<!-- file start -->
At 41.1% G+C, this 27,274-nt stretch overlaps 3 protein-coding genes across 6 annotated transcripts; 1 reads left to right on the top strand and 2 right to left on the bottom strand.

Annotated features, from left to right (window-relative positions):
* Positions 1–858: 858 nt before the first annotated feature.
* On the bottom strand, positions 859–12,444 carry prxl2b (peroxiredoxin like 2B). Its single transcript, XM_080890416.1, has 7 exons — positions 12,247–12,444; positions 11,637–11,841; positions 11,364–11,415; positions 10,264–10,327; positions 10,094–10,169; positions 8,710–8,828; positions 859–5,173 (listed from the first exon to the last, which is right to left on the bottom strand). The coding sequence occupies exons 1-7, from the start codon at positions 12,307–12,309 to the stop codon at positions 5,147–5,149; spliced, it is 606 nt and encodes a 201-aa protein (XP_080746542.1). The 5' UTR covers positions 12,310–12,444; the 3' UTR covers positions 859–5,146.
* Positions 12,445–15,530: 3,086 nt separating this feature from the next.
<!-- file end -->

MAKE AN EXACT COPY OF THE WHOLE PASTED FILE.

At 41.1% G+C, this 27,274-nt stretch overlaps 3 protein-coding genes across 6 annotated transcripts; 1 reads left to right on the top strand and 2 right to left on the bottom strand.

Annotated features, from left to right (window-relative positions):
* Positions 1–858: 858 nt before the first annotated feature.
* On the bottom strand, positions 859–12,444 carry prxl2b (peroxiredoxin like 2B). Its single transcript, XM_080890416.1, has 7 exons — positions 12,247–12,444; positions 11,637–11,841; positions 11,364–11,415; positions 10,264–10,327; positions 10,094–10,169; positions 8,710–8,828; positions 859–5,173 (listed from the first exon to the last, which is right to left on the bottom strand). The coding sequence occupies exons 1-7, from the start codon at positions 12,307–12,309 to the stop codon at positions 5,147–5,149; spliced, it is 606 nt and encodes a 201-aa protein (XP_080746542.1). The 5' UTR covers positions 12,310–12,444; the 3' UTR covers positions 859–5,146.
* Positions 12,445–15,530: 3,086 nt separating this feature from the next.